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counterintelligence on trump campaign. now this, democrats casting the 2020 election as invalid if trump wins. pelosi, nadler, schiff, saying impeachment is about stopping trump's re-election. that trump is trying to undermined the 2020 election. edward lawrence joins us with more from capitol hill. reporter: we're into the sixth hour of back and forth of articles of impeachment. more than 175 members of congress spoken so far. we're waiting for vote on articles of impeachment to start. looks like that could happen in hour an 15 minutes this vote is expected to be down party lines. this impeachment has been led in part by representative jerry nadler who says president donald trump is not above the law. >> president's conduct constituted highest of crimes in the country. offense does not have to violate be a criminal statute to be impeachable. that cast confirmed in president nix sons case and president clinton's. there is no higher crime for the
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president to use power of office to corrupt our elections. reporter: republicans making the case that nadler and other democrats decided on impeachment the day the president took oath of office. republicans accuses democrats of weaponizing impeachment. >> from the beginning this has been a sham. this house has been nothing but a star chamber. the democrat majority literally locked themselves in the basement of this building hiding from the american people. when my colleagues and i refused to stand for it, democrats moved to public hearings but denied us questions, denied us witnesses. reporter: and again the vote, debate expected to finish about an hour 15 minutes. once the house impeaches president which is expected to happen, the at cycles of impeachment will be delivered to the senate for trial. senate majority leader mitch mcconnell says the trial will happen in early 2020. it is not expected the president will be convicted.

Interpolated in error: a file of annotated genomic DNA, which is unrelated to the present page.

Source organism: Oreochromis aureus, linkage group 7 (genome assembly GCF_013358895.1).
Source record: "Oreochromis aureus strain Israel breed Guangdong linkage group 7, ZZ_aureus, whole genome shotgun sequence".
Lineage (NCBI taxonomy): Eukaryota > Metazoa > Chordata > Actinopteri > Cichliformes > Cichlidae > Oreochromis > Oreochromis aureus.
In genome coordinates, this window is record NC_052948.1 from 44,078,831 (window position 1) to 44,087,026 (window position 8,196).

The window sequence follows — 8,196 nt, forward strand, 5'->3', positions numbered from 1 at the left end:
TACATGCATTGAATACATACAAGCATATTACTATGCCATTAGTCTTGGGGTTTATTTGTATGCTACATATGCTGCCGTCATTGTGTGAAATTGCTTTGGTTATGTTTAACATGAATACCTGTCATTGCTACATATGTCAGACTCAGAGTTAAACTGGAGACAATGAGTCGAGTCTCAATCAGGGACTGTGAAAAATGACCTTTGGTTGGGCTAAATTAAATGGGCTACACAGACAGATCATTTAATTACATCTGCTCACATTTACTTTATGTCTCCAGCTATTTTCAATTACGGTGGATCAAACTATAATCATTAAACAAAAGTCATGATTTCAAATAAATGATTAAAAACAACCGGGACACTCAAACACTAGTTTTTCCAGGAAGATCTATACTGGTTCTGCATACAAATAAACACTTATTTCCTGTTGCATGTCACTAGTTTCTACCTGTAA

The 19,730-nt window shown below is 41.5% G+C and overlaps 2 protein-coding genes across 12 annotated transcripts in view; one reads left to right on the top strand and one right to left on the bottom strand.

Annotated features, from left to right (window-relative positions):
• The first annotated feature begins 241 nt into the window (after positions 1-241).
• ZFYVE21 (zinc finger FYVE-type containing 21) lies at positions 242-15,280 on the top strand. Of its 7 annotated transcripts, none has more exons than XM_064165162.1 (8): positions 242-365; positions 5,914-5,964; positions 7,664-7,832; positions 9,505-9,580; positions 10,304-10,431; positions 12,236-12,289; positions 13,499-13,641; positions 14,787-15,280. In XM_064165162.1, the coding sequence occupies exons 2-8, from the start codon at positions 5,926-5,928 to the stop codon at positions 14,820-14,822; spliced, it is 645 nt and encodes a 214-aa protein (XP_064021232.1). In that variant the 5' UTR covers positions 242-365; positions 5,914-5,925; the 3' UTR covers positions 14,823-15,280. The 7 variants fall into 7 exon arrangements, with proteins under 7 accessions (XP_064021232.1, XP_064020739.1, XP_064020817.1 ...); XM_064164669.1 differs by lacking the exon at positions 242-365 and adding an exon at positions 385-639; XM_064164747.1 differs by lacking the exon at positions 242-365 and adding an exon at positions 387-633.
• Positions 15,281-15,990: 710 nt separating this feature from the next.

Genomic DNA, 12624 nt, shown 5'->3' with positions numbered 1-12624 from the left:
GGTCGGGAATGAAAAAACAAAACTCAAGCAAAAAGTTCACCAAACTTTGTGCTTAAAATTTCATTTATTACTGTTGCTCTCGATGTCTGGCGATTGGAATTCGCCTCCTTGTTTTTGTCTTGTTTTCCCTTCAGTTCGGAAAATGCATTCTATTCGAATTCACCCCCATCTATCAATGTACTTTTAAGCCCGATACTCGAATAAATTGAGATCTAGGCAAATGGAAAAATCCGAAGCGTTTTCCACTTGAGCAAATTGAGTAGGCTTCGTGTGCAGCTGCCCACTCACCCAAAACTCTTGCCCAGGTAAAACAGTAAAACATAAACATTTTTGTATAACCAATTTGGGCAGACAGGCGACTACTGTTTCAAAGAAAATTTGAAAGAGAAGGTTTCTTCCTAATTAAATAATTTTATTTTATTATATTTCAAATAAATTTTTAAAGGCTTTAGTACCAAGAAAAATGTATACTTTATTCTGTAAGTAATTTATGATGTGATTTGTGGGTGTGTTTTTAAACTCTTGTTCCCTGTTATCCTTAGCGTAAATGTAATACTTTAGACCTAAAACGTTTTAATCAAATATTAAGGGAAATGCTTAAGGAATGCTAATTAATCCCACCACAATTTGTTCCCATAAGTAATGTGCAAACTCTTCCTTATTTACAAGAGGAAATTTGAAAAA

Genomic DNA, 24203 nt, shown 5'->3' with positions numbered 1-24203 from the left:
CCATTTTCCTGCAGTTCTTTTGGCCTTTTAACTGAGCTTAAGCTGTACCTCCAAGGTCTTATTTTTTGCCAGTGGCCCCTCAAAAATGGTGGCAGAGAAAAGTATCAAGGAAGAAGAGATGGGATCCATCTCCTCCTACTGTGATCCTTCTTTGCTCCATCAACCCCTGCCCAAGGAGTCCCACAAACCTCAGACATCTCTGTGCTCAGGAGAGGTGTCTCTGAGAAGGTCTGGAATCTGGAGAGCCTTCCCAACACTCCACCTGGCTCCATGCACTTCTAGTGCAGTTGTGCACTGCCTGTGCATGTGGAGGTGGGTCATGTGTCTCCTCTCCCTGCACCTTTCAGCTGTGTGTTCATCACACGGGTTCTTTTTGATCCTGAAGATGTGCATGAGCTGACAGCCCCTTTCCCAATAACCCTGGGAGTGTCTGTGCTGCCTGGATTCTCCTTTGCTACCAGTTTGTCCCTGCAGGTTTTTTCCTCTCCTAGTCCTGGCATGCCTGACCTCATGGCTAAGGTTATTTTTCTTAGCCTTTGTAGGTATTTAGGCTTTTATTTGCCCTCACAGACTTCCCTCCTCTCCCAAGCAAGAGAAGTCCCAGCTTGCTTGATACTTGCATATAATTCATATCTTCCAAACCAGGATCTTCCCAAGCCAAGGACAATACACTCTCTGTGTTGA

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liz: ed lawrence, thank you so much. here's what is going on. to edward lauren's point, attorney, jonathan turley, he is republican witness at impeachment hearings. this will be the first presidential impeachment to go forward without a recognized proven crime with smoking gun evidence like a document or email. the fastest house impeachment of all time. just 86 days of hears. with another new poll, this time from gallup, showing more voters opposing impeachment, even after the hearings. welcome my next guest, congressman greg stuebe, republican member of house judiciary. good to see you, sir. >> good to see you. liz: you were on the floor. what is going on now? >> we are continuing debate. weigh go back and forth. republicans and democrats take turns. each side got three hours. total of six hours. we should be debating hour, hour 1/2. then we'll take votes. liz: here what else is going on. senator schumer, he would be a senate juror if it goes to
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trial, he is slamming the senate trial before it even happens. democrat jackie speier ready to declare a mistrial even before the senate. your reaction? >> this is partisan attack from on the president from very beginning. one of my colleagues on demic side asked for impeachment before ukrainian phone call. you will see part line vote on one side. chairman pelosi and chairman nadler said if it is not bipartisan, compelling overwhelming evidence to the american people shouldn't move forward with impeachment. that is exactly what they did. liz: we have a new "gallup poll" following on heels of cnn polls. both polls show support for impeachment dropping. the "gallup poll" shows impeachment support dropping among independents. gallup also says trump's approval, rating has increased 6 percentage points to 45% since
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the hearings began. democrats case, transcript of the july 20 fifth phone call corroborates allegations that trump was pressuring ukraine's leader was opening up investigation of the bidens, to get military aid. democrats own witnesses say they saw no bribery. watch this. >> did either of you have any evidence of quid pro quo, mr. morrison? >> no, ma'am. >> ambassador volcker? >> i did not. >> any evidence of bribery? >> no, ma'am. no amendment. not that i can recall. >> he said i want nothing. i want no quid pro quo. you. >> you testified you had no direct knowledge of any nefarious motivations to withhold aid to ukraine, correct? >> correct. >> to your knowledge you testified that there were no strings attached to the aid, correct? that is page 184 of your deposition. >> i had no such knowledge. liz: even ukraine leaders, i think there is about a dozen